Our shade grown Peru Organic Finca La Esperanza is sourced from a small 2.5 acre section of a family farm in Soritor village in San Martin. All of La Esperanza’s coffee trees are in the first few seasons of production, with ages ranging between three and six years. Our Peru Organic La Esperanza has a sweet aroma with notes of bakers cocoa, sweet tangerine and peach. It has a very good acidity and mouthfeel with a dry almond note on the finish.
Producers Walter Gutierrez and his family moved east to Soritor from Cajamarca looking to improve their quality of life, and purchased the 29 acre Finca La Esperanza in 2007. At that time the farm was abandoned and in disrepair, consisting only of grasslands, trees, small ponds and some wild animals. Indeed other farms in the area were in much better condition, but the family did not have the available resources to purchase them. La Esperanza’s previous owner felt his land was only suited for producing basic crops like corn, and as such he sold it at a discounted rate. The Gutierrez family wisely estimated it’s value to be much higher were it renovated to become more productive and eventually produce a Peru organic coffee.
The family initially began planting coffee and corn, overtime turning to cocoa and later even constructing a small fish pond. In doing so the family demonstrated that there is no such thing as “bad land”, and that it is in fact possible to achieve a higher standard of living producing high quality coffee and all your own food from the same farm. Mindful of future generations and the need to sustain a productive and healthy ecosystem, the Gutierrez’s planted even more trees both for shade as well as the farm’s overall benefit. As time went by with coffee yields increasing and having received organic certification, they began conducting tests on their fermentation processes, which have significantly improved their cup profile.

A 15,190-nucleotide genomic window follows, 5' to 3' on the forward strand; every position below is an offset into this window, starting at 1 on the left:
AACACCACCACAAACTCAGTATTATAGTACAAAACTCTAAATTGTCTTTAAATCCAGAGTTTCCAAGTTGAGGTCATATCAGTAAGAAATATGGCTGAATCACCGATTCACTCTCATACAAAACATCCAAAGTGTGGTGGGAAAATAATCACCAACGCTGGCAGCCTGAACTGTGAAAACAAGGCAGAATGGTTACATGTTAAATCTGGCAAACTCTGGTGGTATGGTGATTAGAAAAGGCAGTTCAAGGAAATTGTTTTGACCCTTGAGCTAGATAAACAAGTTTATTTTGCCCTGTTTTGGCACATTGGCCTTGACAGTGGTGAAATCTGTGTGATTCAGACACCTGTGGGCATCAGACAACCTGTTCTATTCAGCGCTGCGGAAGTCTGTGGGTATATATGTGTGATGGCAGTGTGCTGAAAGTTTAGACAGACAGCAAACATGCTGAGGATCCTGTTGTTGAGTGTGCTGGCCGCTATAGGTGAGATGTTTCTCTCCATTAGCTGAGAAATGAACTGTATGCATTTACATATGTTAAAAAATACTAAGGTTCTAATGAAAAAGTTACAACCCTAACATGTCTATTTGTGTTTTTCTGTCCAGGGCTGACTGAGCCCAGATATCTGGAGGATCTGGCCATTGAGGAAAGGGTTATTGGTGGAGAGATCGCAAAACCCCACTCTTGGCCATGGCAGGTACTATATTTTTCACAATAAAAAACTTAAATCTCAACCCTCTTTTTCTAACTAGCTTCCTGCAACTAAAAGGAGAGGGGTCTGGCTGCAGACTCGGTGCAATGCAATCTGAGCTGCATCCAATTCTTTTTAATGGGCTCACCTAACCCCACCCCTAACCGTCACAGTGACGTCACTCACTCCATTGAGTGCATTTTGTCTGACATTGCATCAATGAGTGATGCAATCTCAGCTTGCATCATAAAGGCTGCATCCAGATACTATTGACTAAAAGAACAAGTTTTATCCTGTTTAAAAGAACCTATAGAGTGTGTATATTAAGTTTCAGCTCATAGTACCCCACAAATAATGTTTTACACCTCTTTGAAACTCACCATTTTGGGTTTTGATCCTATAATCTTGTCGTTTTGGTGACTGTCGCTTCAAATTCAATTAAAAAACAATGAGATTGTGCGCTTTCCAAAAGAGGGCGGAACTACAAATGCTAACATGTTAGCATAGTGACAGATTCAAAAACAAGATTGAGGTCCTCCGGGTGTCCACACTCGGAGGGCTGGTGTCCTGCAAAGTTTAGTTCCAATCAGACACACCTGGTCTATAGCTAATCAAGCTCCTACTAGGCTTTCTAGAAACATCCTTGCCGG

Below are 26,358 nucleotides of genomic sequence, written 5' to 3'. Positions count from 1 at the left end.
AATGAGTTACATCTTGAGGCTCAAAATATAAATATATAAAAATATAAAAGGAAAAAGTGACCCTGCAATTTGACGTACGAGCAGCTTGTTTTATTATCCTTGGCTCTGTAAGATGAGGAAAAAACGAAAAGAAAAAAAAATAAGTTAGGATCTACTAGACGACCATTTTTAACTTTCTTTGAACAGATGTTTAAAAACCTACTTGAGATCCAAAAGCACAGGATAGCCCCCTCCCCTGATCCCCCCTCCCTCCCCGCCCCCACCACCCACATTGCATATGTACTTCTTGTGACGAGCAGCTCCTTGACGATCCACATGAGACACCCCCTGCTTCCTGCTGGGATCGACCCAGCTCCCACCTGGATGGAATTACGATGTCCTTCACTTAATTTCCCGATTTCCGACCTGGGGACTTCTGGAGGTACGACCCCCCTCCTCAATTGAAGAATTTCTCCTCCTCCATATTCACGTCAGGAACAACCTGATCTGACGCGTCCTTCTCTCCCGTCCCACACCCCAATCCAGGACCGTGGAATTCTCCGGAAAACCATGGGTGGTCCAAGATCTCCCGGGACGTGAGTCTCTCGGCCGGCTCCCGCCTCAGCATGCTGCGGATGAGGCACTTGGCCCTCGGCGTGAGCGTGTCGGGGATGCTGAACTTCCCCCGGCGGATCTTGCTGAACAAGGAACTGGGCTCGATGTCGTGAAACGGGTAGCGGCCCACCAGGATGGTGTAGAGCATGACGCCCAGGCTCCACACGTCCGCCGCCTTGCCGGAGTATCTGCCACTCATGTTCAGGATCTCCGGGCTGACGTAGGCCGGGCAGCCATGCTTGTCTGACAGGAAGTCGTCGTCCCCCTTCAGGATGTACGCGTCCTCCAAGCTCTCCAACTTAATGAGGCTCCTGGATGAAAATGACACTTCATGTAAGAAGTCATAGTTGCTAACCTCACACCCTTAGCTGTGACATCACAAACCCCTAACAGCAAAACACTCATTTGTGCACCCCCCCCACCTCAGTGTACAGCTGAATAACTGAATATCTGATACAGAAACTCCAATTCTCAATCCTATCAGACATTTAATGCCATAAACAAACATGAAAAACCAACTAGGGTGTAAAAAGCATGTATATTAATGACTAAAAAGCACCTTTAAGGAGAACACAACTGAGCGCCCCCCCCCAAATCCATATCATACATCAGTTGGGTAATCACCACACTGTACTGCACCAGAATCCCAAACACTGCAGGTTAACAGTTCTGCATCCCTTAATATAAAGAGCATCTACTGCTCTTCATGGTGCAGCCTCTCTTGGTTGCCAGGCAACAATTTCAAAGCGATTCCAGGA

Peru is home to nearly 220,000 acres of organic coffee farms, the majority of which use natural shade at high elevations in the northern portion of the nation’s Andes. Many of Peru’s farmers have been using natural shade and other generations-old, essentially “organic” techniques for years, and long ago made the determination that organic certification offered them the best potential income compared to neighboring, non-organic regions. Peruvian farms that use natural shade promote healthy ecosystems and preserve indigenous forests by providing sanctuary for local bird populations, that in turn control pests and insects, and help farmers avoid a reliance on chemicals and pesticides. Peru Organic coffee standards require all fertilizers and composts to be organic in nature, which goes hand-in-hand with Peru’s (and many other nation’s) traditional growing methods such as natural shade and the recycling coffee pulp, mulch and manure for compost. Coffee is Peru’s largest agricultural export, making them the world’s largest producer of organic coffee with 30,000+ tons exported each year. They are also the world’s ninth overall largest producer of non-organic arabica.
Located directly east of Peru’s Cajamarca region, San Martin is largely rainforest with an occasional small, picturesque town accessible by small roads. There are a number of national parks within the region whose jungles, swimming holes and incredible waterfalls are enjoyed by locals and tourists alike. Tarapoto, the largest municipality in San Martin has an abundant bird population and offers access to numerous nearby waterfalls. As a whole the region features a sub-tropical climate, fertile soil and a mild rainy season that make it well suited for the production of arabica coffee.
|Variety:||Caturra, Typica, Catimor|
|Processing:||Washed & Sun Dried|
|Altitude:||3,900 ft (995m)|
|Classifications:||Organic, RA, BF|
|Harvest:||July - November|